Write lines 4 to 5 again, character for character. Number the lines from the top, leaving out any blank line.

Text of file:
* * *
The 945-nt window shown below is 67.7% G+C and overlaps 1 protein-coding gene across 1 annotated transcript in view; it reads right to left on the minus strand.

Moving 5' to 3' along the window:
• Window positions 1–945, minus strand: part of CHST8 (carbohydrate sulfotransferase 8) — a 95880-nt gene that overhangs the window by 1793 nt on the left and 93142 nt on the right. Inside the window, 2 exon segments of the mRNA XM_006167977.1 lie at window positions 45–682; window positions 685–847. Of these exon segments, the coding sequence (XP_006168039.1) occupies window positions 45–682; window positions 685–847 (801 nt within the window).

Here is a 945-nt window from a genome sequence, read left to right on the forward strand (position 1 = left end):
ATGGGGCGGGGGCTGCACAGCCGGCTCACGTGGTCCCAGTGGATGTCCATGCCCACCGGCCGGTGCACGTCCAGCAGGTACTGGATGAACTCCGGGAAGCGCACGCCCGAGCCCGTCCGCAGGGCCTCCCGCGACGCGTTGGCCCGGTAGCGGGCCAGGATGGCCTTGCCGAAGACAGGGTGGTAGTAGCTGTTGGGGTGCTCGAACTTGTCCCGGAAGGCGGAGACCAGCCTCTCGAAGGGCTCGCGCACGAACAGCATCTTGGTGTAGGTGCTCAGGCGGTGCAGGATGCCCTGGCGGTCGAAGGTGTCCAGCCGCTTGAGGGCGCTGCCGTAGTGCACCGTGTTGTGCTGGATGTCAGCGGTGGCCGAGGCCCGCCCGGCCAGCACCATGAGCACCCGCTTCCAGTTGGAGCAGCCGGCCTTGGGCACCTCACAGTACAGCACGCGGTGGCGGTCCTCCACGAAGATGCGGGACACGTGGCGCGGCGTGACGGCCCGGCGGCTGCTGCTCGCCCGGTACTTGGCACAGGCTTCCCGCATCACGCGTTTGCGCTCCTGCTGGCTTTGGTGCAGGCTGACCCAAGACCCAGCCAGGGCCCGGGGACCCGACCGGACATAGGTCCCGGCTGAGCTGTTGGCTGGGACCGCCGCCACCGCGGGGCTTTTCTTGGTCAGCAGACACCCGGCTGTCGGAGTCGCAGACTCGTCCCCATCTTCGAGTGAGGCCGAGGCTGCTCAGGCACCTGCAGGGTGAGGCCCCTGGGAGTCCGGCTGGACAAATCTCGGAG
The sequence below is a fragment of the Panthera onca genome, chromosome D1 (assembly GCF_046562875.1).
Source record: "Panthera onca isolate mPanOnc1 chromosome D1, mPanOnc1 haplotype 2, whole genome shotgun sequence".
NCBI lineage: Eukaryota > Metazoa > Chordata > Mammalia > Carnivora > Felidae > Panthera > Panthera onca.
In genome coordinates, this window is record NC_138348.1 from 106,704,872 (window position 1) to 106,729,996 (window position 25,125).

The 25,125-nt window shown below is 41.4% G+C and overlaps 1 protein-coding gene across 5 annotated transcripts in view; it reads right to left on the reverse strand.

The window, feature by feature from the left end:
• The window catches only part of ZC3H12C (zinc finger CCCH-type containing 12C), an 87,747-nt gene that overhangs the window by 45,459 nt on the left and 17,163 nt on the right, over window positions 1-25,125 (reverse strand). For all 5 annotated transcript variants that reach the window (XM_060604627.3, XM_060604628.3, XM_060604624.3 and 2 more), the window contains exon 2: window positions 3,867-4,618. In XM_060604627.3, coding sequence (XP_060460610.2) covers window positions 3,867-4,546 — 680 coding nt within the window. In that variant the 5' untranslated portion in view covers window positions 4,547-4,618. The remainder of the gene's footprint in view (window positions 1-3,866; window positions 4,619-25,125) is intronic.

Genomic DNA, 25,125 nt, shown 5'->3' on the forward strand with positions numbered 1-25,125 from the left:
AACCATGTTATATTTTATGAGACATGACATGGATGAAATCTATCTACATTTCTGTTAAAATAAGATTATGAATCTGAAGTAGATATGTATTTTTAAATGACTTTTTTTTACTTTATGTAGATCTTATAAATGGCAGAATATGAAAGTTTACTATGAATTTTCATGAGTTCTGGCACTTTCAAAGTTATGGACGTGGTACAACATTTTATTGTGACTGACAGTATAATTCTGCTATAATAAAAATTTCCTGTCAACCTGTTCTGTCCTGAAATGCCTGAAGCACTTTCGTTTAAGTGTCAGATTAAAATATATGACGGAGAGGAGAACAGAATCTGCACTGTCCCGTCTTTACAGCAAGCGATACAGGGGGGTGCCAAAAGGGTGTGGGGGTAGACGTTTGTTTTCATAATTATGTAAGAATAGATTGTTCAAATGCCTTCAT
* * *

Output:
Here is a 945-nt window from a genome sequence, read left to right on the forward strand (position 1 = left end):
ATGGGGCGGGGGCTGCACAGCCGGCTCACGTGGTCCCAGTGGATGTCCATGCCCACCGGCCGGTGCACGTCCAGCAGGTACTGGATGAACTCCGGGAAGCGCACGCCCGAGCCCGTCCGCAGGGCCTCCCGCGACGCGTTGGCCCGGTAGCGGGCCAGGATGGCCTTGCCGAAGACAGGGTGGTAGTAGCTGTTGGGGTGCTCGAACTTGTCCCGGAAGGCGGAGACCAGCCTCTCGAAGGGCTCGCGCACGAACAGCATCTTGGTGTAGGTGCTCAGGCGGTGCAGGATGCCCTGGCGGTCGAAGGTGTCCAGCCGCTTGAGGGCGCTGCCGTAGTGCACCGTGTTGTGCTGGATGTCAGCGGTGGCCGAGGCCCGCCCGGCCAGCACCATGAGCACCCGCTTCCAGTTGGAGCAGCCGGCCTTGGGCACCTCACAGTACAGCACGCGGTGGCGGTCCTCCACGAAGATGCGGGACACGTGGCGCGGCGTGACGGCCCGGCGGCTGCTGCTCGCCCGGTACTTGGCACAGGCTTCCCGCATCACGCGTTTGCGCTCCTGCTGGCTTTGGTGCAGGCTGACCCAAGACCCAGCCAGGGCCCGGGGACCCGACCGGACATAGGTCCCGGCTGAGCTGTTGGCTGGGACCGCCGCCACCGCGGGGCTTTTCTTGGTCAGCAGACACCCGGCTGTCGGAGTCGCAGACTCGTCCCCATCTTCGAGTGAGGCCGAGGCTGCTCAGGCACCTGCAGGGTGAGGCCCCTGGGAGTCCGGCTGGACAAATCTCGGAG